By Scott Haggett and Solarina Ho
July 22 (Reuters) – Canadian National Railway,
Canada’s largest railroad, said on Monday it expects the boom in
crude-by-rail shipments to continue, despite the Lac-Megantic
tragedy earlier this month and as narrowing spreads between
benchmark world oil prices raise questions about the economics
of rail transport.
The company reported an 11 percent rise in adjusted profit
for the second quarter and said its oil shipments grew by 150
percent from the year-earlier period, boosting revenue by about
C$100 million ($96.7 million). It said that growth would likely
continue over the next 18 months.
Moving crude oil by rail is becoming increasingly popular in
North America as oil output surges and environmental opposition
and regulatory issues delay pipeline projects.
Industry players estimate that Canada will export more than
200,000 barrels of crude oil by rail per day to the United
States by the end of 2013, more than four times the average of
46,000 a day in 2012.
“We still believe there will be an increase in the volume,”
Jean-Jacques Ruest, CN’s chief marketing officer, said on a
conference call. “The (percentage growth) may not be the same
because the base is getting bigger, but there is still a
likelihood that crude-by-rail will continue to rise in volume.”
The forecast comes despite a deadly accident in
Lac-Megantic, Quebec, earlier this month, when a runaway crude
oil train operated by small company Montreal Maine & Atlantic
derailed and exploded, killing 47 people and devastating the
CN said it is reviewing all its safety procedures in the
wake of the tragedy.
The growth forecast also comes despite narrowing price
differentials between Canadian crude and the West Texas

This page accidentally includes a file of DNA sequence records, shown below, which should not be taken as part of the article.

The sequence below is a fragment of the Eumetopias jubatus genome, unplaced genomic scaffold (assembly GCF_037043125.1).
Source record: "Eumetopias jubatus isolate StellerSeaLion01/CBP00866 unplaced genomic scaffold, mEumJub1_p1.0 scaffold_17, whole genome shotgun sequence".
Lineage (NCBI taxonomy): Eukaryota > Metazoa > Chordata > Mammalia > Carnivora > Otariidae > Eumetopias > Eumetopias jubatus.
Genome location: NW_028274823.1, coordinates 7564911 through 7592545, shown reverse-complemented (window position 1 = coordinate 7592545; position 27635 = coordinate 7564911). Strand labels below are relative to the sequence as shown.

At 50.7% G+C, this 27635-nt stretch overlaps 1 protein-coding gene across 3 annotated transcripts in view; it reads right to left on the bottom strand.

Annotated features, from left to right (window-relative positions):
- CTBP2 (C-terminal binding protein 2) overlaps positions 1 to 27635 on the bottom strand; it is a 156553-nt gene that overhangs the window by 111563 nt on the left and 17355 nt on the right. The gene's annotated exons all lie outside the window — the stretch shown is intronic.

Intermediate (WTI) benchmark in recent months, which raised
questions over whether the opportunity of using costly rail
transport to ship crude to U.S. markets is still viable.
“I’d like to know if that game is changing, with the
differentials closing and whether that closes that opportunity
for them going forward,” said Ryan Bushell, a portfolio manager
at Leon Frazer, prior to CN’s release of its results. His firm
owns close to 485,000 shares in CN, according to Thomson Reuters
Earlier this year, Western Canada Select crude sold for more
than $43 per barrel less than WTI. That has since narrowed to
just over $16, undermining the advantage of moving lower-priced
crude oil to higher-priced markets.
The price difference between the two global markers, West
Texas Intermediate and European Brent, has also collapsed in
recent weeks. Once more than $20 per barrel in favor of Brent,
the spread has narrowed to just over $1 per barrel.
CN’s Ruest said crude-by-rail has become firmly established
and has helped boost the price of Canadian oil. He thinks oil
producers will continue to use rail to access the highest-paying
markets, but admitted that the impact of a tighter spread is not
“I think short-term the change in the spread has no impact
because people have already made a decision, they have bought
their product. Product that has been bought, that will be
delivered,” he said. “So the question is maybe more a couple of
months from now whether or not there will be some change in the
CN reported net income rose to C$717 million ($693.42
million), or C$1.69 per diluted share, in the second quarter,
from C$631 million, or C$1.44 a share, in the same quarter last
Adjusted to exclude a year-ago gain, earnings per share rose
to C$1.66 from C$1.50 a year earlier. Revenue was C$2.67
Analysts had expected adjusted earnings of C$1.62 a share on
revenue of C$2.7 billion, according to Thomson Reuters I/B/E/S.
CN Rail, whose shares have climbed about 20 percent over the
past year, said revenues increased 18 percent in its petroleum
and chemicals segment.
Crude shipments are the fastest-growing product for a number
of Class 1 North American railroads.